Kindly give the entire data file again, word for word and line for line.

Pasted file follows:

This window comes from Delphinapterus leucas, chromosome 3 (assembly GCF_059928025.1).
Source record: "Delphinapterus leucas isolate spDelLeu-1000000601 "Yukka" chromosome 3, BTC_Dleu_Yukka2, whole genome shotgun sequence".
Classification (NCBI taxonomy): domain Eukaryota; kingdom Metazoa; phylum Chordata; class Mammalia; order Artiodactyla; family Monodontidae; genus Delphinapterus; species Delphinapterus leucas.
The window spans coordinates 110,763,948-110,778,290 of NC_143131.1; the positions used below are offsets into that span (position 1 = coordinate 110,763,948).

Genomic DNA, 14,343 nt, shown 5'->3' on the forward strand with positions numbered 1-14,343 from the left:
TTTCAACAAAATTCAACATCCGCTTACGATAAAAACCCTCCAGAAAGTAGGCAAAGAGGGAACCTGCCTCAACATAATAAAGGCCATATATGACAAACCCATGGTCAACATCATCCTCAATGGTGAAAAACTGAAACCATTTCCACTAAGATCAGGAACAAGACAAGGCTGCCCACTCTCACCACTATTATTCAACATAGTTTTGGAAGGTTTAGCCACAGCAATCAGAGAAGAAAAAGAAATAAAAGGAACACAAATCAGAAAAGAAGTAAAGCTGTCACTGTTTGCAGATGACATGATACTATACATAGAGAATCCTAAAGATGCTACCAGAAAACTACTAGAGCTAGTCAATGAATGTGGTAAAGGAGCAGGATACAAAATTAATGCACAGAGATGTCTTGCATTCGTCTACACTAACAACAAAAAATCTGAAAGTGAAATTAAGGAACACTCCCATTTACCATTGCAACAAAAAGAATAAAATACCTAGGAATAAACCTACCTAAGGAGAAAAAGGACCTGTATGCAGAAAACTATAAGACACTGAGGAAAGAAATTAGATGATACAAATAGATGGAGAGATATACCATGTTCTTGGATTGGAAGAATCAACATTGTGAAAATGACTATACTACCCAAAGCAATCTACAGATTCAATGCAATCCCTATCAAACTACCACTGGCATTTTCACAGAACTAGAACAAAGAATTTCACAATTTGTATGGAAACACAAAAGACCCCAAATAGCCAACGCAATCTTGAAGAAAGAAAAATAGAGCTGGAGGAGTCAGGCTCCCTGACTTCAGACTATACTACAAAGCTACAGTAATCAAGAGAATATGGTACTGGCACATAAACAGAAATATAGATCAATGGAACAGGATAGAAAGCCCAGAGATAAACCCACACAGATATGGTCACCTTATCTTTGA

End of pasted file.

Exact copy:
This window comes from Delphinapterus leucas, chromosome 3 (assembly GCF_059928025.1).
Source record: "Delphinapterus leucas isolate spDelLeu-1000000601 "Yukka" chromosome 3, BTC_Dleu_Yukka2, whole genome shotgun sequence".
Classification (NCBI taxonomy): domain Eukaryota; kingdom Metazoa; phylum Chordata; class Mammalia; order Artiodactyla; family Monodontidae; genus Delphinapterus; species Delphinapterus leucas.
The window spans coordinates 110,763,948-110,778,290 of NC_143131.1; the positions used below are offsets into that span (position 1 = coordinate 110,763,948).

Genomic DNA, 14,343 nt, shown 5'->3' on the forward strand with positions numbered 1-14,343 from the left:
TTTCAACAAAATTCAACATCCGCTTACGATAAAAACCCTCCAGAAAGTAGGCAAAGAGGGAACCTGCCTCAACATAATAAAGGCCATATATGACAAACCCATGGTCAACATCATCCTCAATGGTGAAAAACTGAAACCATTTCCACTAAGATCAGGAACAAGACAAGGCTGCCCACTCTCACCACTATTATTCAACATAGTTTTGGAAGGTTTAGCCACAGCAATCAGAGAAGAAAAAGAAATAAAAGGAACACAAATCAGAAAAGAAGTAAAGCTGTCACTGTTTGCAGATGACATGATACTATACATAGAGAATCCTAAAGATGCTACCAGAAAACTACTAGAGCTAGTCAATGAATGTGGTAAAGGAGCAGGATACAAAATTAATGCACAGAGATGTCTTGCATTCGTCTACACTAACAACAAAAAATCTGAAAGTGAAATTAAGGAACACTCCCATTTACCATTGCAACAAAAAGAATAAAATACCTAGGAATAAACCTACCTAAGGAGAAAAAGGACCTGTATGCAGAAAACTATAAGACACTGAGGAAAGAAATTAGATGATACAAATAGATGGAGAGATATACCATGTTCTTGGATTGGAAGAATCAACATTGTGAAAATGACTATACTACCCAAAGCAATCTACAGATTCAATGCAATCCCTATCAAACTACCACTGGCATTTTCACAGAACTAGAACAAAGAATTTCACAATTTGTATGGAAACACAAAAGACCCCAAATAGCCAACGCAATCTTGAAGAAAGAAAAATAGAGCTGGAGGAGTCAGGCTCCCTGACTTCAGACTATACTACAAAGCTACAGTAATCAAGAGAATATGGTACTGGCACATAAACAGAAATATAGATCAATGGAACAGGATAGAAAGCCCAGAGATAAACCCACACAGATATGGTCACCTTATCTTTGA